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See detailEffects of Temperature and Relative Humidity on the In Vitro and In Vivo Radial Growth of Penicillium italicum and on the Biocontrol Activity of Pichia guilliermondii, Strain Z1
El Guilli, M.; Ibriz, M.; Lahlali, Rachid et al

in Acta Horticulturae (2011), 905

The objective of this study was to assess the effect of temperature (5-25°C) on the ‘in vitro’ and ‘in vivo’ growth rates of Penicillium italicum and to determine the combined effect of temperature and ... [more ▼]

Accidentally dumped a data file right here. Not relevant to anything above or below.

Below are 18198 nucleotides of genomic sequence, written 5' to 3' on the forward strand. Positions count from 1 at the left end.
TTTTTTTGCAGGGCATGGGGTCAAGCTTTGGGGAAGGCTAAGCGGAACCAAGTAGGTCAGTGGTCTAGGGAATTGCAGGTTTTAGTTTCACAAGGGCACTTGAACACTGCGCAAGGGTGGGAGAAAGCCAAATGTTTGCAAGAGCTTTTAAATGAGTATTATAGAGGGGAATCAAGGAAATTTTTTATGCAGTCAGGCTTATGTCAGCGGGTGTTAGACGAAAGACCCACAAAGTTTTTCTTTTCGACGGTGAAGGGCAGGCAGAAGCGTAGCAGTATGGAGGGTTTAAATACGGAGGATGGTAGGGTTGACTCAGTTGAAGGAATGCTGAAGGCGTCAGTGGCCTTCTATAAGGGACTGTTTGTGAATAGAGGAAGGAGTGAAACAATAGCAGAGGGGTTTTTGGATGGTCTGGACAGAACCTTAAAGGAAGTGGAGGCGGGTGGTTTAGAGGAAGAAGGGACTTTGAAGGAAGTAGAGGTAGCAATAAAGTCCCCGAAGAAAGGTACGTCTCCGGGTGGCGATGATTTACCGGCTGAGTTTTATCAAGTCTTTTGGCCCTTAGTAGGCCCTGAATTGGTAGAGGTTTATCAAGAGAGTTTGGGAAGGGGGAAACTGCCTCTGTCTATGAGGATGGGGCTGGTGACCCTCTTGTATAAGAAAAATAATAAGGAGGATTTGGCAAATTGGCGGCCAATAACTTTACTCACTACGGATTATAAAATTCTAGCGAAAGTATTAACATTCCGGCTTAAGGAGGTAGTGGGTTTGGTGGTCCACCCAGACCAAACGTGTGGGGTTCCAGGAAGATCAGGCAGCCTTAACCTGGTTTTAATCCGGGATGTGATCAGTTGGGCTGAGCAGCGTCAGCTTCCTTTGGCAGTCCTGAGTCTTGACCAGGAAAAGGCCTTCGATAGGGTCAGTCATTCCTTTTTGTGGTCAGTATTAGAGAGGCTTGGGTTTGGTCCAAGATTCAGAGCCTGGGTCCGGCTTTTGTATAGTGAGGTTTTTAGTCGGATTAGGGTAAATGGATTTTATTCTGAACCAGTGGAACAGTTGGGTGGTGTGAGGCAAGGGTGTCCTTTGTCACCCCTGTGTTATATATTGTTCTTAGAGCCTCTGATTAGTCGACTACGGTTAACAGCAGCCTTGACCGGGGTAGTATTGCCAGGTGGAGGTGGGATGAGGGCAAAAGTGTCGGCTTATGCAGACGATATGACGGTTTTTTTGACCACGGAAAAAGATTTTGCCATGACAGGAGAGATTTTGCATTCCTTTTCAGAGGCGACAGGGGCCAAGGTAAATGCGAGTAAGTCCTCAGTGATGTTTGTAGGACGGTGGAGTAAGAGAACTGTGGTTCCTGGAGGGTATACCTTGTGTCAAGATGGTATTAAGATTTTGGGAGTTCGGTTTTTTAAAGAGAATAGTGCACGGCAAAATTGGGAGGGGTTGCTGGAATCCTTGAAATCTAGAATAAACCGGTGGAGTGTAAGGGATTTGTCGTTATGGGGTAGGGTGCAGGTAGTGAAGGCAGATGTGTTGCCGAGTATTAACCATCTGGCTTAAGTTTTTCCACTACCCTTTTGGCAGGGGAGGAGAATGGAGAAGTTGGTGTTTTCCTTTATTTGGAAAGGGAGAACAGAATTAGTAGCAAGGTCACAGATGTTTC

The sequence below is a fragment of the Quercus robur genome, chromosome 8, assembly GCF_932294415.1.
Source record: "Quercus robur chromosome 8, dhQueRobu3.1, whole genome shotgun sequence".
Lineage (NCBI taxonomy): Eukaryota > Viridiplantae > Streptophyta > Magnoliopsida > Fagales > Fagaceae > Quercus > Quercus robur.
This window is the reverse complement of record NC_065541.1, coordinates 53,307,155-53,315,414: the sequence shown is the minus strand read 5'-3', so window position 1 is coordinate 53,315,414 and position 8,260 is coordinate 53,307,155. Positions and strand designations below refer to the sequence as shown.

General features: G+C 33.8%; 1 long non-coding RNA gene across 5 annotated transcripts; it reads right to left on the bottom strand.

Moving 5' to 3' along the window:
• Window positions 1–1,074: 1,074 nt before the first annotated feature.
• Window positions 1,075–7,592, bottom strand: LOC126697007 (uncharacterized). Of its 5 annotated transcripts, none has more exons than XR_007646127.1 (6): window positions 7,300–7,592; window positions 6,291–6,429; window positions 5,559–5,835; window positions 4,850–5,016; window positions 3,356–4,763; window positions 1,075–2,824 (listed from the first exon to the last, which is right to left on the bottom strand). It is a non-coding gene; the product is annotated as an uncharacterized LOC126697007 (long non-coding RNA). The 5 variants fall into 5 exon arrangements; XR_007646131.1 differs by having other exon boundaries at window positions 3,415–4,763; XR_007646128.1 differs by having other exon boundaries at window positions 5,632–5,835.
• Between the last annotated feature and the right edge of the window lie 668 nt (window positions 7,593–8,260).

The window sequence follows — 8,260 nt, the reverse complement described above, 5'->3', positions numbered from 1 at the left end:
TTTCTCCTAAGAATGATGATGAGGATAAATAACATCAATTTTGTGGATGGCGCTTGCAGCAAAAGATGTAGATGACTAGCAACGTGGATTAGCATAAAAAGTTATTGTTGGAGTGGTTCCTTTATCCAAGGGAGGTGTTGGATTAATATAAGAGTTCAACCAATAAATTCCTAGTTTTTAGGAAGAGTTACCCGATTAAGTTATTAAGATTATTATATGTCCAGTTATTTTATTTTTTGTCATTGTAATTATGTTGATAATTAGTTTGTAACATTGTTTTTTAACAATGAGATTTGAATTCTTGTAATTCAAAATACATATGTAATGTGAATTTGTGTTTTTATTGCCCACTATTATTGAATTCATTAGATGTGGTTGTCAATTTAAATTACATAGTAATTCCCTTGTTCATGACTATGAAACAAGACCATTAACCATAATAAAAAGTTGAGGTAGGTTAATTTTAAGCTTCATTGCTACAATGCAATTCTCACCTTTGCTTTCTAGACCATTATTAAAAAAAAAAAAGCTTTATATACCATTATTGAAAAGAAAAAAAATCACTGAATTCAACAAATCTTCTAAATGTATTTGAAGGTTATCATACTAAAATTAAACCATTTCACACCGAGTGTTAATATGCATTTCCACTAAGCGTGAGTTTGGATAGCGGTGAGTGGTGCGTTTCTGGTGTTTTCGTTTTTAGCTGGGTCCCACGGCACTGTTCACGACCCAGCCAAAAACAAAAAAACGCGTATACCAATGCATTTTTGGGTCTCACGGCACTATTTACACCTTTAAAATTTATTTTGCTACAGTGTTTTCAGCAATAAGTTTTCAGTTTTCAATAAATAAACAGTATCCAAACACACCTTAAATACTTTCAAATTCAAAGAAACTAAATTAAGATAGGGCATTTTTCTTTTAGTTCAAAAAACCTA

The objective of this study was to assess the effect of temperature (5-25°C) on the ‘in vitro’ and ‘in vivo’ growth rates of Penicillium italicum and to determine the combined effect of temperature and relative humidity (45 to 100%) on lesion size of this pathogenic fungus on Valencia late oranges, either alone or in combination with the antagonistic yeast strain Z1 of Pichia guilliermondii Wickerham. Statistical analysis showed a significant effect of temperature on the ‘in vitro’ and ‘in vivo’ radial growth of P. italicum with the maximum growth observed at temperature of 25°C. In both cases, no growth was observed at a temperature of 35°C. These factors had a significant effect on P. italicum lesion size when it was applied alone on Valencia late oranges and insignificant when yeast strain Z1 was applied 24 h before P. italicum inoculation. Our results confirm previous ‘in vitro’ findings that aw has a greater influence than temperature on P. italicum growth and highlight that the strain Z1 showed high antagonistic potential against this pathogen over a range of temperature-relative humidity regimes favouring P. italicum development. [less ▲]